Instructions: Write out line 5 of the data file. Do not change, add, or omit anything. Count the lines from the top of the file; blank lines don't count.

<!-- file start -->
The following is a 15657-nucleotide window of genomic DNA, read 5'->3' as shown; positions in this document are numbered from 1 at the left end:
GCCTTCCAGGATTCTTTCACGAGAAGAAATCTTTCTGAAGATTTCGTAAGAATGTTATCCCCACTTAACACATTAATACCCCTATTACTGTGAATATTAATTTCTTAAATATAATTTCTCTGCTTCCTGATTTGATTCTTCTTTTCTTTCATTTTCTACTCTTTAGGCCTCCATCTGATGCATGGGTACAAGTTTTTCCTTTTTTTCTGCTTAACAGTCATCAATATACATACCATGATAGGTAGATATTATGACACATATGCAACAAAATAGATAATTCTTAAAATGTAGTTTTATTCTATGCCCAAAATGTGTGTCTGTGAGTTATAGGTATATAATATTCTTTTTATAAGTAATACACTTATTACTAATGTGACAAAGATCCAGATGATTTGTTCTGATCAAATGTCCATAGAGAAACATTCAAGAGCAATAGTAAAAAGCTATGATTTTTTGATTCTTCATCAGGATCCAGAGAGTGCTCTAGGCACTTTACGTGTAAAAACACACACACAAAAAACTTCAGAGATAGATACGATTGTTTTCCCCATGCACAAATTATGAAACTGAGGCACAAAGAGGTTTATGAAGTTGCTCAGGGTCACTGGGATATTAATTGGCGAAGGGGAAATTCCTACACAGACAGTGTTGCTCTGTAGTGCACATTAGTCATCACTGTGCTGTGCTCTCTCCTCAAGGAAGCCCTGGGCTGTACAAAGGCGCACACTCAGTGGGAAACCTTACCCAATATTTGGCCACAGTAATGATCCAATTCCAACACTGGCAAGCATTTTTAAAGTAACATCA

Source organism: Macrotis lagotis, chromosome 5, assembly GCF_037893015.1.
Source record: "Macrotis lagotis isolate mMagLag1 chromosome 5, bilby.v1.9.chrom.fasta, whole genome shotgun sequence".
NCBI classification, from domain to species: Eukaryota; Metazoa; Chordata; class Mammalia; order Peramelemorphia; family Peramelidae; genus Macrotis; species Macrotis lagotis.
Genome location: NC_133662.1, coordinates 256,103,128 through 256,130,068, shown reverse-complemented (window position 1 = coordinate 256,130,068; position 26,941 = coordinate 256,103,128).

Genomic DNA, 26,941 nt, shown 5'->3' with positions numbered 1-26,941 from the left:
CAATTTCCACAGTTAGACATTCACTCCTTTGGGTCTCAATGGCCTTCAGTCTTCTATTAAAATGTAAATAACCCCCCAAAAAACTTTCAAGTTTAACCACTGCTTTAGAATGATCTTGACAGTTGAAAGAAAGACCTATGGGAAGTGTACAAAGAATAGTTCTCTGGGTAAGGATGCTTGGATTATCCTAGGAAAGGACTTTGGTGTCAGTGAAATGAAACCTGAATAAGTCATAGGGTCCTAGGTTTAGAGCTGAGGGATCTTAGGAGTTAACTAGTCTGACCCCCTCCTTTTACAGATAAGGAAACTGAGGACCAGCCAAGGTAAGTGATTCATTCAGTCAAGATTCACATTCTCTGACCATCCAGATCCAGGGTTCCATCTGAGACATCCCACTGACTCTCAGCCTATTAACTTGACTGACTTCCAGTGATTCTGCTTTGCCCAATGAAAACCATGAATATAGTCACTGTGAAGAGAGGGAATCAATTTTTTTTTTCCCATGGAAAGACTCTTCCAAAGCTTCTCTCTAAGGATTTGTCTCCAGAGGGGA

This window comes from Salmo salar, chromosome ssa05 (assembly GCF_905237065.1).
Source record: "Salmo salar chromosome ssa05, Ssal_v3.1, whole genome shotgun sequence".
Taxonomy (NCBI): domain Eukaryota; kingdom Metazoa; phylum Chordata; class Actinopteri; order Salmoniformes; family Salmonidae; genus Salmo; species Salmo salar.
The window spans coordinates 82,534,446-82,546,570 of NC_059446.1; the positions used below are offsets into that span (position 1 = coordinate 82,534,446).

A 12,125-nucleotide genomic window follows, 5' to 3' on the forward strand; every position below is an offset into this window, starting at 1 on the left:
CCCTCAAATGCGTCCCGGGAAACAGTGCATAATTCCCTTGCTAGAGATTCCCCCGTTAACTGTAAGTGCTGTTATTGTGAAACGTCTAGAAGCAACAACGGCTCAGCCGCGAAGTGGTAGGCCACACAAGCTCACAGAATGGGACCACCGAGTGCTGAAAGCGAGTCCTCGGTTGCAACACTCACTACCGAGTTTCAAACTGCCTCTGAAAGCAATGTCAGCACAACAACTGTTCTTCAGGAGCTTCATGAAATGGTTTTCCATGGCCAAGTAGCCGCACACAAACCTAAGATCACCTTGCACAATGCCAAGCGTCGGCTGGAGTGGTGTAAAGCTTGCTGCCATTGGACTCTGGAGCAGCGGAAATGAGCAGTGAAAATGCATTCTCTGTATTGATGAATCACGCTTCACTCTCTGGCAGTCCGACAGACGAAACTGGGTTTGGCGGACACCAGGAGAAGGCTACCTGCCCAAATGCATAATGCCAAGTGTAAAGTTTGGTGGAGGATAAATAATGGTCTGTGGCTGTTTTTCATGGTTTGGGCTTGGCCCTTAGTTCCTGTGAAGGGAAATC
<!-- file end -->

NCBI classification, from domain to species: Eukaryota; Metazoa; Chordata; class Mammalia; order Peramelemorphia; family Peramelidae; genus Macrotis; species Macrotis lagotis.